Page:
For those who enjoy a good old mash-up and plenty of tongue-in-cheek.
It is a testament to Jane Austen’s enduring popularity that almost two hundred years after her death, her novels continue to be used for various film adaptations including, most astonishingly in 2009, a pulpy parody titled Pride and Prejudice and Zombies — a book that even this reviewer could not get through. The fluffy, forced commandeering of Jane Austen’s elegant prose, spiking her wit with heavy-handed, clumsy double entendres that are a bludgeon over the head, make it impossible to read through this unlikely version of a beloved story laced with a plethora of zombies rampaging through 19th-century England.
It was, therefore, quite a surprise to hear that Pride and Prejudice and Zombies was to become a film, and that too with a decent cast, starring no less than the lovely, charming Lily James as Elizabeth Bennet.
While the film is to be approached by only those with a high tolerance for the absurd and a real love for Austen’s characters, this adaptation is surprisingly enjoyable (note: I did not say it is good). For those who enjoy a good old mash-up and plenty of tongue-in-cheek, well, this might just be your cup of tea.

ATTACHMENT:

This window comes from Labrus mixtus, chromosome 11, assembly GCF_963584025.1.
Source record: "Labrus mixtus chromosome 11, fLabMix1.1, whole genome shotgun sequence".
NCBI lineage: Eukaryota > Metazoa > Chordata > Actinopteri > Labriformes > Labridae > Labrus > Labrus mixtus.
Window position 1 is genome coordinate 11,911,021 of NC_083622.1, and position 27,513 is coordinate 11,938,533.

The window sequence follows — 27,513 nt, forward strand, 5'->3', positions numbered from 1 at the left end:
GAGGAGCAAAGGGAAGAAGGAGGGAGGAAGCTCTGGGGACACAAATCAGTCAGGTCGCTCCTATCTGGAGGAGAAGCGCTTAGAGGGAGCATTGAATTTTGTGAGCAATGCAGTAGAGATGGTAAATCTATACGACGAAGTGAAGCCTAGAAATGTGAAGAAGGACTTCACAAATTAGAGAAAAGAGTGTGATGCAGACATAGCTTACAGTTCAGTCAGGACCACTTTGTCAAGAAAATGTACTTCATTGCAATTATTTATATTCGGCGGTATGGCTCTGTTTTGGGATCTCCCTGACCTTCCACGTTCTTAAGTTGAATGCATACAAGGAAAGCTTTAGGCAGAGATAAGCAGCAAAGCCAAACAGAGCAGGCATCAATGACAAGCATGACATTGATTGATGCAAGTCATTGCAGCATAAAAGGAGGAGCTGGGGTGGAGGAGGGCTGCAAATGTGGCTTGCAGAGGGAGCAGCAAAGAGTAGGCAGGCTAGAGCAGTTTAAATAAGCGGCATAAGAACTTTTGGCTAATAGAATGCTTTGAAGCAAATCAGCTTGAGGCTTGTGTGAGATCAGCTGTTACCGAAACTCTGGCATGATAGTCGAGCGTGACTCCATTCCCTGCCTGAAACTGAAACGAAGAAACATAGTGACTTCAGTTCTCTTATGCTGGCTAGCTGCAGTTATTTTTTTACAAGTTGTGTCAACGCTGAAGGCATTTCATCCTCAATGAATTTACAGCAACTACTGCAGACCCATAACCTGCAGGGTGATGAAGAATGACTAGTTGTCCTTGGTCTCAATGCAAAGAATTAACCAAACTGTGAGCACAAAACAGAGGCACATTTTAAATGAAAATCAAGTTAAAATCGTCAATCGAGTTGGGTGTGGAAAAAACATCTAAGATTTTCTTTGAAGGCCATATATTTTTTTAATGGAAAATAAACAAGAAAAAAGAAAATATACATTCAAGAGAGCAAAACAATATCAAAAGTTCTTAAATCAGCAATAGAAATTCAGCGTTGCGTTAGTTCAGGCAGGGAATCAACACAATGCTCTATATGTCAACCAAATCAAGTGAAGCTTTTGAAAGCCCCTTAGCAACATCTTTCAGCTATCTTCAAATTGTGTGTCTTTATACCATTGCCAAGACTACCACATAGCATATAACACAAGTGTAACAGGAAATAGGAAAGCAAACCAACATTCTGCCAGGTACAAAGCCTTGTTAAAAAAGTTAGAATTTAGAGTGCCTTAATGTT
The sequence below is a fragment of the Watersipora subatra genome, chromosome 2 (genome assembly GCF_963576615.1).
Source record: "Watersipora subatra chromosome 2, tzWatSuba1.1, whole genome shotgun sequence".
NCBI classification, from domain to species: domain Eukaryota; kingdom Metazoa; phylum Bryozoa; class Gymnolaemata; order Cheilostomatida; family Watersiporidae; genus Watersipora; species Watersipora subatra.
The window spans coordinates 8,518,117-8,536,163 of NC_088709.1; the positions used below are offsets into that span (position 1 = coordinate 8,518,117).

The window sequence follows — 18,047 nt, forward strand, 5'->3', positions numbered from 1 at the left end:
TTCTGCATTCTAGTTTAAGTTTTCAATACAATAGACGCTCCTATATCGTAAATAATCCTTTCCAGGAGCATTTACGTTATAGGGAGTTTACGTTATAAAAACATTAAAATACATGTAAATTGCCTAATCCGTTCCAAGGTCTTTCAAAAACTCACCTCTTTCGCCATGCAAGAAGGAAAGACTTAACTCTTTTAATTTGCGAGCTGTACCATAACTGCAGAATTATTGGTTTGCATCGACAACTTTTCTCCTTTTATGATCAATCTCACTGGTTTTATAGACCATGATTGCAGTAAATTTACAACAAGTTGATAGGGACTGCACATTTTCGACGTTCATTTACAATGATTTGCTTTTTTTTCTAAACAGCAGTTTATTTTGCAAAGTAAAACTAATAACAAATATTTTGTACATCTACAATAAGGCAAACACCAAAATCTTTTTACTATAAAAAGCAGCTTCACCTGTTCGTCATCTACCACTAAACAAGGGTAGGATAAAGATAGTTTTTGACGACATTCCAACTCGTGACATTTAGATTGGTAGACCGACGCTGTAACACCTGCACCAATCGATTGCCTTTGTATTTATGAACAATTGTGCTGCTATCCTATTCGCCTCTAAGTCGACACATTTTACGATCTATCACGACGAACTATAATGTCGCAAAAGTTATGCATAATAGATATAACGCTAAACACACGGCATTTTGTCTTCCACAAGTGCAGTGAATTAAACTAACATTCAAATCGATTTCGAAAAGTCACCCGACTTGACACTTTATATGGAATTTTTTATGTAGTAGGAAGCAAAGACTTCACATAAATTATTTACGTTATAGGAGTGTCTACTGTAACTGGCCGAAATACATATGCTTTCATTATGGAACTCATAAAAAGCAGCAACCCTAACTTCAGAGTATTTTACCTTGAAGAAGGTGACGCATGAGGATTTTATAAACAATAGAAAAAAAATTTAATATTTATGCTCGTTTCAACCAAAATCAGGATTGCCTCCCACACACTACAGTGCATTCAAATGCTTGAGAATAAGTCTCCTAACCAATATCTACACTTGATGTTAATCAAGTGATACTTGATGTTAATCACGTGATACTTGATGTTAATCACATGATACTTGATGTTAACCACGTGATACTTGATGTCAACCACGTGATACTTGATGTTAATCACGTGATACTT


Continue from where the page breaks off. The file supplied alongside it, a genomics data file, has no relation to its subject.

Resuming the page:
The plot is essentially the same except that the Bennet sisters, instead of being trained as young ladies, are experts in the martial arts, specifically famed throughout their region as zombie killers. When Mr. Darcy (Sam Riley), another famed zombie killer, comes to town to look over the lay of the land (Britain is besieged by zombies and is just holding them in check at various key points), the fun begins, and the familiar courtship between the witty, strong-willed Elizabeth, and the proud, haughty Fitzwilliam Darcy begins — but this time, in addition to admiring Elizabeth’s mind, Mr. Darcy also admires her ability to off nasty automatons with skill, efficiency, and grace.
If all of this sounds absolutely preposterous, ruminate on whether you would like a romantic comedy infused with action and a healthy dose of science fiction-fantasy, gilded with high production values, and hybrid costumes that work surprisingly well. Also, some well-known character arcs have been slightly altered to confound expectations — the formidable Lady Catherine de Bourgh (played by the great and gorgeous Lena Headey) gives us a nice surprise with an about-face later on in the film, and the sleazy Wickham (Jack Huston) yields an even nastier secret.
Personally speaking, I enjoyed Pride and Prejudice and Zombies because of my own propensity for certain types of nonsensical fun, but I will warn that many people may find this film intolerable. For those with a higher threshold and a bit of imagination though, this can be a thoroughly enjoyable waste of time.